McDonnell's Confederate History Month proclamation irks civil rights leaders





Gov. Robert F. McDonnell, reviving a controversy that had been dormant for eight years, has declared that April will be Confederate History Month in Virginia, a move that angered civil rights leaders Tuesday but that political observers said would strengthen his position with his conservative base.

The two previous Democratic governors had refused to issue the mostly symbolic proclamation honoring the soldiers who fought for the South in the Civil War. McDonnell (R) revived a practice started by Republican governor George Allen in 1997. McDonnell left out anti-slavery language that Allen's successor, James S. Gilmore III (R), had included in his proclamation.

McDonnell said Tuesday that the move was designed to promote tourism in the state, which next year will mark the 150th anniversary of the start of the war. McDonnell said he did not include a reference to slavery because "there were any number of aspects to that conflict between the states. Obviously, it involved slavery. It involved other issues. But I focused on the ones I thought were most significant for Virginia."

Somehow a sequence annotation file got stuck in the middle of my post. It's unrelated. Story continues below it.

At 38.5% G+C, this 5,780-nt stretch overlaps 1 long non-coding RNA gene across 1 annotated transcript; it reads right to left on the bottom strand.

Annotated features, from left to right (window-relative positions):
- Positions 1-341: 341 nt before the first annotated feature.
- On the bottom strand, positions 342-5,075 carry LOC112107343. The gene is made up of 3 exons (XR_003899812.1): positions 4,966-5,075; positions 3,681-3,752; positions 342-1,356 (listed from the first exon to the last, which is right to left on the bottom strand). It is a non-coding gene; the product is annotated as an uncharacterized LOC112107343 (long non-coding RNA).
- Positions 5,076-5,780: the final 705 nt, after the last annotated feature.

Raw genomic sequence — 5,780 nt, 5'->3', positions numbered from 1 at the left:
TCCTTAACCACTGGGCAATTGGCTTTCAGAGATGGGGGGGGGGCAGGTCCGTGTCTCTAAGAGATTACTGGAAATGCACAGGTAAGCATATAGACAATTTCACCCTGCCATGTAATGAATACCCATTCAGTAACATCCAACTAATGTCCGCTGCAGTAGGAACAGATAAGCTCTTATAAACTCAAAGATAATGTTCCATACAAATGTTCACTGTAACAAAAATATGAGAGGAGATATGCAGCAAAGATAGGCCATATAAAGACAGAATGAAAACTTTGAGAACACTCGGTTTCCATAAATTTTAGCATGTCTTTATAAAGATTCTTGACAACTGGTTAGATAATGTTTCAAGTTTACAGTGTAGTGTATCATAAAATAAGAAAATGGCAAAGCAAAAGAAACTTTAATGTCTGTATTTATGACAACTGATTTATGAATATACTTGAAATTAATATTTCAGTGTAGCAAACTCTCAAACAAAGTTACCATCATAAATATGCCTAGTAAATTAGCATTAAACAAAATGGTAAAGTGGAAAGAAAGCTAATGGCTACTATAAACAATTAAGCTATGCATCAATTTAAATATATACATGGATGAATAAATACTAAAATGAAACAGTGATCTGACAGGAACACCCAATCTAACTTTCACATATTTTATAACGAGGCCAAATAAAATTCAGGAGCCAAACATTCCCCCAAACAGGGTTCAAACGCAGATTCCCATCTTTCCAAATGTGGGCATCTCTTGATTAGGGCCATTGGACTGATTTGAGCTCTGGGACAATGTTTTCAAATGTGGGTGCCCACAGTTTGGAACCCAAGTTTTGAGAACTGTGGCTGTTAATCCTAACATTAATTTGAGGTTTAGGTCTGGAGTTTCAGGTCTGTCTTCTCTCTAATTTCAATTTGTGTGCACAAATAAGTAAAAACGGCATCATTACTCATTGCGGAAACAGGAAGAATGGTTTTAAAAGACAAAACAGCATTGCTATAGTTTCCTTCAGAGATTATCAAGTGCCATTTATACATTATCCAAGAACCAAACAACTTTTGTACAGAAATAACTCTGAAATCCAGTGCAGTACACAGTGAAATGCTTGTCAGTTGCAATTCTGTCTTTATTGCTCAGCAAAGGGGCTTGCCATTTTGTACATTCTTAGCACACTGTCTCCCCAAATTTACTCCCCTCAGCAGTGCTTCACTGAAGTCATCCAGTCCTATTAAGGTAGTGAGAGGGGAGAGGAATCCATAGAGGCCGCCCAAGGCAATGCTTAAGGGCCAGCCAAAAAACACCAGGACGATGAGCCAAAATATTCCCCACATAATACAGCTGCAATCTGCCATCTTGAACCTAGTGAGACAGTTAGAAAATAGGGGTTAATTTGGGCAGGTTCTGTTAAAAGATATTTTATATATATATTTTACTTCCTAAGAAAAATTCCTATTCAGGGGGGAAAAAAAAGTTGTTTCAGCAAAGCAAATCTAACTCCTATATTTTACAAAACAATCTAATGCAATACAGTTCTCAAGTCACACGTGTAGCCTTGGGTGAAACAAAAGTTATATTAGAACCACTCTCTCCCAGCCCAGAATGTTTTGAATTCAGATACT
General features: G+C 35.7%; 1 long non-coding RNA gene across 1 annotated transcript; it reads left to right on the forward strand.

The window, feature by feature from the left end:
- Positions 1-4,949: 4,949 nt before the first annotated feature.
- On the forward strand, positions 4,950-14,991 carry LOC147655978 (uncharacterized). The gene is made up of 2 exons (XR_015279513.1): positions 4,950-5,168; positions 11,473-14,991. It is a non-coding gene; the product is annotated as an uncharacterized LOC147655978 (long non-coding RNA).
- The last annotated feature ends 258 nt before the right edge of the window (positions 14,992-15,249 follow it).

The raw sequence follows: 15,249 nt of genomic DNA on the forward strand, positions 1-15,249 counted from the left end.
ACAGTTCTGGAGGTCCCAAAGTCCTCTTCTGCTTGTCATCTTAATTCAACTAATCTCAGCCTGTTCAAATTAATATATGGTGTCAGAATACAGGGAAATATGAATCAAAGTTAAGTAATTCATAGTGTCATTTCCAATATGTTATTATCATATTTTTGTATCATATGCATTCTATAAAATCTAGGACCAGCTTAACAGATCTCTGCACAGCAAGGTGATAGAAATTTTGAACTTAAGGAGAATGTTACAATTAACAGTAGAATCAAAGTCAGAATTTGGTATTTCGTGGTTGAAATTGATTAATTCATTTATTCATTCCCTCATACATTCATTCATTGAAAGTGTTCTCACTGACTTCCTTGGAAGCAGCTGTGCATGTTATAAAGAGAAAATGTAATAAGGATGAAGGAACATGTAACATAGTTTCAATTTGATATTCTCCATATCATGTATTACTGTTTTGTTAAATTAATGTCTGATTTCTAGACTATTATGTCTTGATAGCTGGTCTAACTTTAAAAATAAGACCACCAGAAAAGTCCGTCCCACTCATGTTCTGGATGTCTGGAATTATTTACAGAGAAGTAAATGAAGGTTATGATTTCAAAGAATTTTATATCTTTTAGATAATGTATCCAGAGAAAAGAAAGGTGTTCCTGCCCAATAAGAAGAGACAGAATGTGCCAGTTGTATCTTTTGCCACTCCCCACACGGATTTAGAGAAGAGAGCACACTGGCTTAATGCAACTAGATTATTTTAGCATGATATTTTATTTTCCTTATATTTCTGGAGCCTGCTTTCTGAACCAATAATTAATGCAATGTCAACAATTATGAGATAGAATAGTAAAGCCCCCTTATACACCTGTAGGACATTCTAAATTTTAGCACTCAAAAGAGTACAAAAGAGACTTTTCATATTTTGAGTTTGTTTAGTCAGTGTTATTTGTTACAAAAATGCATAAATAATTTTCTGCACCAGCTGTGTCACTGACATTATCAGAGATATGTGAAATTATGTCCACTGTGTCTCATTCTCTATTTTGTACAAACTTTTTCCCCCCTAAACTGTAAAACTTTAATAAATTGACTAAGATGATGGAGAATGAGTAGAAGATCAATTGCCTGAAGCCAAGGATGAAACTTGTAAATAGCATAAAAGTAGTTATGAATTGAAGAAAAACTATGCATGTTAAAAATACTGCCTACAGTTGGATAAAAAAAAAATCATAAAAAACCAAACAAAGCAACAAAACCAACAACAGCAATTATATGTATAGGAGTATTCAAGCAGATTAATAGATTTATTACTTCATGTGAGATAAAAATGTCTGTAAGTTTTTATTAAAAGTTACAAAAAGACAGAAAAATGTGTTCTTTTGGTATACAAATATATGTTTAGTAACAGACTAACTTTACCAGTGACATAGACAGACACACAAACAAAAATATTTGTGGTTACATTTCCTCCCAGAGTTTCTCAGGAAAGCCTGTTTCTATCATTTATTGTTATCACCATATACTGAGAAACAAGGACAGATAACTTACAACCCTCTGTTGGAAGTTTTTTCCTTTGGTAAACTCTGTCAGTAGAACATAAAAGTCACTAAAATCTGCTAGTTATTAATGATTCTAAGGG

The proclamation was condemned by the Virginia Legislative Black Caucus and the NAACP. Former governor L. Douglas Wilder called it "mind-boggling to say the least" that McDonnell did not reference slavery or Virginia's struggle with civil rights in his proclamation. Though a Democrat, Wilder has been supportive of McDonnell and boosted his election efforts when he declined to endorse the Republican's opponent, R. Creigh Deeds....



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